Swoon (artist)

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Swoon Caledonia Dance Curry.jpg
Swoon at the PopTech conference, 2014, Camden, Maine
Caledonia Dance Curry

1977 (age 42–43)
NationalityUnited States
EducationPratt Institute
Known forstreet art, graffiti art

Caledonia Curry (born 1977), whose work appears under the name Swoon, is a Brooklyn-based artist and is widely known as one of the first women to gain large-scale recognition in the male-dominated world of street art.[1] Caledonia took to the streets of New York while attending the Pratt Institute of Art in Brooklyn in 1999, pasting her paper portraits to the sides of buildings with the goal of making art and the public space of the city more accessible.[2]

Her work has become known for marrying the whimsical to the grounded, often weaving in slivers of fairy-tales, scraps of myth, and a recurring motif of the sacred feminine. Tendrils of her own family history—and a legacy of her parents’ struggles with addiction and substance abuse—recur throughout.[3]

While much of Swoon's art plays with the fantastical, there is also a strong element of realism. This can be seen in her myriad social endeavors, including a long-term community revitalization project in Braddock, Pennsylvania and her efforts to build earthquake-resistant homes in Haiti through Konbit Shelter. Her non-profit, the Heliotrope Foundation, was created in order to further support these ventures.[4]

Today, Swoon's work can be found on the sides of buildings worldwide and has been given both permanent and transient homes in more classical institutions, including New York’s Museum of Modern Art, the Institute of Contemporary Art in Boston, the Tate Modern, and the São Paulo Museum of Art. Most recently, she has begun using film animation to explore the boundaries of visual storytelling.[5]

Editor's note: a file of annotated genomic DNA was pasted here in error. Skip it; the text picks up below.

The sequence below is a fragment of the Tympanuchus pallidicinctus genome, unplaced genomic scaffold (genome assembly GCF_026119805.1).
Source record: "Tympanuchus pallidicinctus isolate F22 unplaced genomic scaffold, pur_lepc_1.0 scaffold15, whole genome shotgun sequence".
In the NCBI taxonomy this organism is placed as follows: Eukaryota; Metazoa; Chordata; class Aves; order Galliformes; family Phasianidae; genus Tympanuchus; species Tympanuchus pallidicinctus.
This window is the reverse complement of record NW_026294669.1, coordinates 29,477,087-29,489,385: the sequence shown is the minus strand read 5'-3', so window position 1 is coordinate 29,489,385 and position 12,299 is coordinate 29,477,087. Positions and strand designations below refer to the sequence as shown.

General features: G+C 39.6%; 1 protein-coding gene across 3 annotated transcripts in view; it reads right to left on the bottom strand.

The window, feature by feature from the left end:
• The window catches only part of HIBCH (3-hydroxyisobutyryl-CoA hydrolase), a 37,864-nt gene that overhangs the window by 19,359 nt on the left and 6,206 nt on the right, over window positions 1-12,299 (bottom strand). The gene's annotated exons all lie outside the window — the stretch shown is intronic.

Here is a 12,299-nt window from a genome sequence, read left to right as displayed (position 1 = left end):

Early life, education, and career[edit]

A work by Swoon in Djerbahood,[6] Tunisia

Callie Curry was born in New London, Connecticut, and raised in Daytona Beach, Florida. She moved to the Borough Park section of Brooklyn, New York when she was nineteen to study painting at the Pratt Institute.[7]

Then, Curry joined groups in New York City like Grub, which provides free Dumpster-dived dinners in Brooklyn. She also founded the Toyshop collective, known for organizing events such as a march through the Lower East Side consisting of 50 people playing instruments made out of junk.[7]


Street Pasting[edit]

A work by Swoon in Berlin

Swoon's most famous piece, Anthropocene Extinction, includes her signature human forms made from recycled newspaper. The process takes weeks to paint and cut out every figure in her studio. When finished, she transports the piece to the streets, where she glues the pieces onto buildings using wheatpaste.[8]

Swoon regularly creates works depicting people, often her friends and family, on the streets around the world. She usually pastes her pieces on uninhabited locations such as abandoned buildings, bridges, fire escapes, water towers and street signs, as well as other brownfield sites. Her work is inspired by both historical art and folk sources, ranging from German Expressionist wood block prints to Indonesian shadow puppets.

Swoon started her street art in 1999. At the time she was attending the Pratt Institute, studying painting. However, she began to feel restrained by the sense that her life was already laid out for her. She believed that she would simply paint a few pictures that would end up on a wall in a gallery or someone's home. Her art would only be seen by those affluent enough to go to galleries and buy art. At the same time she was trying to find what she describes as context. She stated that she wanted to become part of the world. Her response to this desire was what she believes to be a very literal one: gluing her art to walls. Wheat pasting became a way for her to discover and understand her impact in the world. Swoon describes that as a young woman she did not have a sense of her ability to make a change. By putting up a small wheat paste sticker, she was able to transform a wall and it would be there when she walked past it the next day. It was a tiny literal change.[9]